Economists, politicians and the media love to moan about inequality. Blazing headlines scream that the rich are getting richer and richer – all at the expense of the poor! This is simply untrue. The rich are getting richer, but the poor are too. Income inequality has, if anything, decreased over the past decade. Average incomes are on the rise. They’re at an all time high and they keep going up.
The super rich are an easy target for politicians. They point their fingers at a cluster of people who take increasing portions of the income pie, blaming this for many of the country’s economic woes, without mentioning that the pie is growing too. As long as all income groups see an increase in the absolute size of their slice, does it really matter that some slices are growing faster than others?
The location of the greatest growth isn’t actually where we are led to believe it is at all. Despite the constant attacks on “the 1%” from all directions, those responsible for rapid income growth at the top actually represent a very small number of individuals in the top 1%. There are hundreds of thousands of people in the top 1%; most of them are not seeing incomes anywhere near the millions. Even when just the small group of individuals experiencing speedy income growth are considered, it is wrong to blame them for the country’s economic troubles. The OECD found no evidence that the super rich pulling away from the rest of the population harms growth.
In many cases, the people who are often blamed for a whole host of economic problems are those who actually act to create jobs and increase the range of products available to everyone. Our obsession with the super rich is frequently fuelled by politicians seeking to shift the public perception of fault away from themselves. This exercise is a massive waste of time; it helps noone and must stop.
When the population is split into income quintiles, it is actually those towards the middle who have seen the largest increases in real term incomes. Despite the constant rhetoric about the dying middle class, many towards the centre of the income distribution have seen their fortunes improve alongside the economy in the wake of the financial crisis. Rising incomes in the middle have been partially driven by “growth in both employment rates and employment income”. Whilst it is true that many in the middle felt the squeeze during the crisis years, many stories written about their struggles nowadays are based on untruths spawned by politicians in a bid to capture the popular vote. This misplaced focus diverts attention and resources away from those that need it the most: the poor.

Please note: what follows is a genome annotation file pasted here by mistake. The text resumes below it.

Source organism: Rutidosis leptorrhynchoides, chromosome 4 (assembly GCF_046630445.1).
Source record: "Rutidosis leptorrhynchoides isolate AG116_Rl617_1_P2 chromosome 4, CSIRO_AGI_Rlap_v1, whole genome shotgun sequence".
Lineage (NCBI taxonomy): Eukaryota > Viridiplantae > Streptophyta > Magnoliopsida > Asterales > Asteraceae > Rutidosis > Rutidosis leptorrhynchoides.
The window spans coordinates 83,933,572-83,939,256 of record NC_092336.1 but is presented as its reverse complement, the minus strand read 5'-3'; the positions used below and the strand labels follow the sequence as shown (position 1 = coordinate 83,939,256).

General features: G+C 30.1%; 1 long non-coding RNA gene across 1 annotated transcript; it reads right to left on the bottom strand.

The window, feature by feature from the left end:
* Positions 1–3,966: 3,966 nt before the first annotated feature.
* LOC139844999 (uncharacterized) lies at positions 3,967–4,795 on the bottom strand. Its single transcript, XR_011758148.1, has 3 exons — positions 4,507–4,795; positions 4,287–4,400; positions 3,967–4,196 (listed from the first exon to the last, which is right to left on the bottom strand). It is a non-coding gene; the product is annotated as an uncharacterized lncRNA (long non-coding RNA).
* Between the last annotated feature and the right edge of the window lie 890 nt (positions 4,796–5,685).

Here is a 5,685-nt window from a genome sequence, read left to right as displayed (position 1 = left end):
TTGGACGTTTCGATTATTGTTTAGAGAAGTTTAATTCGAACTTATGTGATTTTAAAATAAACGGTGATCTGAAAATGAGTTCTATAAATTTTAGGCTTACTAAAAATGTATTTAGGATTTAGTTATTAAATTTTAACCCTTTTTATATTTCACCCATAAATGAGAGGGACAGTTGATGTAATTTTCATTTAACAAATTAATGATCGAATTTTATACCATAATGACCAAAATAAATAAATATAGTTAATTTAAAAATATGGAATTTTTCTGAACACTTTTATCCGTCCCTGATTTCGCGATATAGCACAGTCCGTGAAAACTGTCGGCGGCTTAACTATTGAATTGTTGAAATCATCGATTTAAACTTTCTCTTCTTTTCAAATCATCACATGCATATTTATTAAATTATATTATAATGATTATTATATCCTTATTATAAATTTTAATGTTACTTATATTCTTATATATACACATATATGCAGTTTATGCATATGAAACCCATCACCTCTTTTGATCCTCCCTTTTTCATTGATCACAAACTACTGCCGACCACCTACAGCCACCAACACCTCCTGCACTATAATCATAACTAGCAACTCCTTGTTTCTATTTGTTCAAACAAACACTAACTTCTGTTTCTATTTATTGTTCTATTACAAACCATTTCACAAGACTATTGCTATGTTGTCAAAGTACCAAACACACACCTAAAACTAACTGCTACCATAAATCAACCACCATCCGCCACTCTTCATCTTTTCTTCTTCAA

Whilst there have been notable decreases in absolute low income levels, there are still many people struggling to get by. Large numbers rely on food banks to see them through the week. Many can’t afford the “basics” that most people take for granted. The heavy focus on rising incomes at the very top often means that those suffering at the bottom are overlooked.
This effect is compounded by the love of “relative poverty” as a means of determining who the poor in society are. Relative poverty is a very weak measure of the amount of real need in a society; a wealthy country in which the poor enjoy a decent standard of living may find that is had a high number of citizens in relative poverty if its income is unevenly distributed across a population. On the other hand, a poorer, albeit more equal, country may find that it has very low levels of relative poverty even if the majority of its citizens struggle to afford enough food to see them through the day. There is a massive disparity of needs across the population defined as being in “relative poverty”, a population whose size actually swells as average incomes rise.
To focus on relative poverty rather than absolute measures, as is so often done by both politicians and the media, makes the inadvertent error of assuming that the spread of incomes in a population is more important than their actual levels. This directs policy focus away from those most in need of help.
Instead of bemoaning some imagined increase in overall income inequality, we should celebrate average incomes that are currently at historic highs. Rather than seeking to stem the flows of money heading to the top (often at the cost of those at the bottom), we should strive to ensure that even the poorest members of society continue to enjoy incomes which are heading up and up. This means ending our obsession with the very rich; our focus on their earnings helps no-one.
We will never help the genuinely poor by demonising the rich.